Managing Asthma During COVID-19Posted on by
Asthma is a serious, but common lung condition that affects 1 in 13 people, including adults and children. People with moderate to severe asthma might be at a higher risk of getting very sick from Coronavirus (COVID-19).
As a parent of a child with asthma, I can tell you that anyone in my shoes and anyone who has asthma themselves is on alert all the time, not just at a specific time of year or in reaction to a public health emergency, such as COVID-19.
Get Ready for COVID-19
People with asthma fall into that higher risk category. If you have asthma, COVID-19 may be more likely to affect your respiratory tract (nose, throat, lungs), cause an asthma attack, and possibly lead to pneumonia and acute respiratory disease.
To reduce your stress, work to improve your personal health preparedness. If you are a parent of children with asthma or an adult with asthma be ready to meet your personal needs, including having on hand:
- Medical equipment as needed
- Infant/pediatric/adult handheld pulse oximeter
- Medical alert bracelet
- Infant/pediatric nebulizer mask
- Infant/pediatric spacer
- Medical supplies for each child (never shared)
- Saline spray
- Nasal aspirator
- Isopropyl alcohol wipes to wipe down medication delivery and other devices.
- Prescription medications
Watching and reading the news about COVID-19 can be unnerving for a parent of a child with asthma because we know people with moderate to severe asthma may be at higher risk of getting very sick from COVID-19. One of the best ways parents can prepare is to work with their child’s doctor on an Asthma Action Plan.
In addition to the Asthma Action Plan, anyone providing you or your child with care must have access to a list of prescriptions, know when those medications were last taken, know where they are kept, and know how to properly administer the medications to an adult versus a child. Always have a supply of prescriptions and non-prescription medicine on-hand in case of an emergency.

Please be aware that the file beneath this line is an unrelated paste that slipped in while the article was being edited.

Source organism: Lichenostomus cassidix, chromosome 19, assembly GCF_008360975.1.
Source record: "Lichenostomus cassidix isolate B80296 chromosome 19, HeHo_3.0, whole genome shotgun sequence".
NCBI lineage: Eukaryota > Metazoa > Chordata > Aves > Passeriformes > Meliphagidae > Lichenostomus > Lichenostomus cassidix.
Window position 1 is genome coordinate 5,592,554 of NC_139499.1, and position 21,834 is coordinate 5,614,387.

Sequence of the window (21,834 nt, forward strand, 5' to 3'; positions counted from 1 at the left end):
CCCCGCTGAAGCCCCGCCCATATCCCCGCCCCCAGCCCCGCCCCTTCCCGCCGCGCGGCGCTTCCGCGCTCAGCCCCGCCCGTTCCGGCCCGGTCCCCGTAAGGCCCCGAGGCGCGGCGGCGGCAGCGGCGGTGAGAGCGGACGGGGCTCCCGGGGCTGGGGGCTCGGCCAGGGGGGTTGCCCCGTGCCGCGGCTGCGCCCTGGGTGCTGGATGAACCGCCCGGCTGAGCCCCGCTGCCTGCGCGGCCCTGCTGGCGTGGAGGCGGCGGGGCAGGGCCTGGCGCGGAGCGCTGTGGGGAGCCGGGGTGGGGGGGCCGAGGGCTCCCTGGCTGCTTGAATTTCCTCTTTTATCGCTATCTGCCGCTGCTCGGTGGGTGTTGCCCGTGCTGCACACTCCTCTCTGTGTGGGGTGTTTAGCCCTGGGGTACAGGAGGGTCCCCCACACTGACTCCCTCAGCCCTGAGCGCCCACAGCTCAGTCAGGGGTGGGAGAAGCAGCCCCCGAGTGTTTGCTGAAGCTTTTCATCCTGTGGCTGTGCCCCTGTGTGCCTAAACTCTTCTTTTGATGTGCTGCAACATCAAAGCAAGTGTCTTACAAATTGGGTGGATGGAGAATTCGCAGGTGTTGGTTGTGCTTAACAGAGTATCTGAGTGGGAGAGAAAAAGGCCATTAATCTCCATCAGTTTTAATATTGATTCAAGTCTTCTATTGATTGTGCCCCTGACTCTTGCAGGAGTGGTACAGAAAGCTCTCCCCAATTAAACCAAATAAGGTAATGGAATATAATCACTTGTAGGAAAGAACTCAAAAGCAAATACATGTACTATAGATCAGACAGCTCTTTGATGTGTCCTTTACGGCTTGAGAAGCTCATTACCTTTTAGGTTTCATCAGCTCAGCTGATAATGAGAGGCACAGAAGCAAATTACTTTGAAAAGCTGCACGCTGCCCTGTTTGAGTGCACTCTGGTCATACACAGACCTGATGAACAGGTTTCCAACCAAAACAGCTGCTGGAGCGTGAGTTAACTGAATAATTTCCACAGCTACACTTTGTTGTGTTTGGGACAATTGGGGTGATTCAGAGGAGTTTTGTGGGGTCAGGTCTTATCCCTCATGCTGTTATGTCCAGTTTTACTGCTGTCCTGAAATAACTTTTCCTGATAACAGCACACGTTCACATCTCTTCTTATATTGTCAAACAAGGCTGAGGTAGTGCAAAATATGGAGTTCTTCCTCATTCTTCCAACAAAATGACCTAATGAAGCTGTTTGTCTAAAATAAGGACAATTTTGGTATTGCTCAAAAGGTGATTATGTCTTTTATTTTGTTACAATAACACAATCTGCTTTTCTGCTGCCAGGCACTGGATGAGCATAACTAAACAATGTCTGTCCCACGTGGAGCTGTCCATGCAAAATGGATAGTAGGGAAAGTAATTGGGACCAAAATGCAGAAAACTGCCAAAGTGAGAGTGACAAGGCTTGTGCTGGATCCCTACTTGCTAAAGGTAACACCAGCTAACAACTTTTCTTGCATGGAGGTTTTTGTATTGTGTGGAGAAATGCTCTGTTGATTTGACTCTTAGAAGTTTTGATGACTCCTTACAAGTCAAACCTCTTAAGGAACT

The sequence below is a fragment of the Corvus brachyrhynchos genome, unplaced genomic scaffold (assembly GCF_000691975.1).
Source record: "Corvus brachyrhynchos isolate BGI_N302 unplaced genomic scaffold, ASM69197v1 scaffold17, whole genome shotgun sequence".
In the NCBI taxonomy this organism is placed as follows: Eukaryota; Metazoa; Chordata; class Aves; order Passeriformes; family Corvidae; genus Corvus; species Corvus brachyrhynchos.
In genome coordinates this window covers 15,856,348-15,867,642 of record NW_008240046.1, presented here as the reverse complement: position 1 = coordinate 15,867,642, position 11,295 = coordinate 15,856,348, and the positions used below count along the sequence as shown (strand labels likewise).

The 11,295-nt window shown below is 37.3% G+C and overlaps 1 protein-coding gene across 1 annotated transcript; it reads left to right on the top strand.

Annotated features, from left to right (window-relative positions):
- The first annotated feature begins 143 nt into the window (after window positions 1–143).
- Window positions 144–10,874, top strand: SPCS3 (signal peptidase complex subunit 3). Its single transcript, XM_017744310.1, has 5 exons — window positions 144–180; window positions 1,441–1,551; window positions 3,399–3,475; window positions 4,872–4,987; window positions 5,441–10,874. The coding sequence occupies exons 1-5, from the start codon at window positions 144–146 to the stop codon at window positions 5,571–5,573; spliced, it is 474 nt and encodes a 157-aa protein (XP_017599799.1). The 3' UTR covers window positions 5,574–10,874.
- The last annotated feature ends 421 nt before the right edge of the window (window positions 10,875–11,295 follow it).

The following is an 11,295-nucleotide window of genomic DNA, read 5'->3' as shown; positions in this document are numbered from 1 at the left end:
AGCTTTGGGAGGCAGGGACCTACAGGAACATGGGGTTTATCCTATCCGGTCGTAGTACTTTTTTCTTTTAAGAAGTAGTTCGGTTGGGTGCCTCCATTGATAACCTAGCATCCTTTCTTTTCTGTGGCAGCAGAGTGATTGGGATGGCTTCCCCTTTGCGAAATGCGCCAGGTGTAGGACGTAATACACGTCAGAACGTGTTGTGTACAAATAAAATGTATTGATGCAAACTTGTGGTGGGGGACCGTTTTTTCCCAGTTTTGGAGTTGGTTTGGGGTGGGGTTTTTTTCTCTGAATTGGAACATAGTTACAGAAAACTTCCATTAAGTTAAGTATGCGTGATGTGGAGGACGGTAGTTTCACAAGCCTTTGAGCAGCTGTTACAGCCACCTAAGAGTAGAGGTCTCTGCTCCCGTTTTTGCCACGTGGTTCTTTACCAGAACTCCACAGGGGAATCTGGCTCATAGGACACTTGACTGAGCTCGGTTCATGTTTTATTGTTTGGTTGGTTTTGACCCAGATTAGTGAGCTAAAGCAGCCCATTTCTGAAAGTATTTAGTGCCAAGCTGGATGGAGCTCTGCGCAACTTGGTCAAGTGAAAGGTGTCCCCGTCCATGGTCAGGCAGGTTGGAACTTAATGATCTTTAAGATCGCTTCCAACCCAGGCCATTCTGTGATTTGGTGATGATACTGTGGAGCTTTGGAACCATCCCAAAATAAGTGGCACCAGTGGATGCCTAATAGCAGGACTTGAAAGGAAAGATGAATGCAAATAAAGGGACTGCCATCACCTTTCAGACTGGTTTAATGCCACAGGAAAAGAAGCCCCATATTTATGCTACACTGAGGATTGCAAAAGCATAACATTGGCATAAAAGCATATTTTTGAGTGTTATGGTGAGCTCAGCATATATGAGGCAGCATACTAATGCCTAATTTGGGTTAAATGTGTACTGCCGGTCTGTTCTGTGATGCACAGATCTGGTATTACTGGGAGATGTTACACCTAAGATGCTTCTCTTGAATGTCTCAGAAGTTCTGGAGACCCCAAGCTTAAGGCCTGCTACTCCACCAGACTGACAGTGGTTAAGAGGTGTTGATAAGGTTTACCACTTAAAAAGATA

There is currently no specific treatment for or vaccine to prevent COVID-19. The best way to prevent illness is to be prepared by following the American Academy of Pediatrics guidelines for preventing exposure and continuing to:
- Take all your medication exactly as prescribed.
- Talk to your healthcare provider, insurer, and pharmacist about creating an emergency supply of prescription medications, such as asthma inhalers.
- Know how to use your inhaler or how to assist a child in using it.
- Avoid your or your child’s asthma triggers.
- Clean and disinfect frequently touched surfaces like tables, doorknobs, light switches, countertops, handles, desks, phones, TV remotes, keyboards, toilets, faucets, and sinks daily to protect yourself against COVID-19. Avoid disinfectants that can cause asthma attacks.
- As more cases of COVID-19 are discovered and our communities take action to combat the spread of disease, it is natural for some people to feel concerned and stressed. Strong emotions can trigger an asthma attack. Take steps to help yourself cope with stress and anxiety.
Find more personal health preparedness resources and recommendations at https://www.cdc.gov/cpr/prepareyourhealth/index.html
- Coronavirus Disease 2019 (COVID-19)
- People with Asthma and COVID-19
- Prepare Your Health
- Managing Asthma: Have a Plan
- Prepare Your Health: Falling Into Asthma
Thanks in advance for your questions and comments on this Public Health Matters post. Please note that the CDC does not give personal medical advice. If you are concerned you have a disease or condition, talk to your doctor.
Have a question for CDC? CDC-INFO (http://www.cdc.gov/cdc-info/index.html) offers live agents by phone and email to help you find the latest, reliable, and science-based health information on more than 750 health topics.
- Page last reviewed:April 14, 2020
- Page last updated:April 14, 2020
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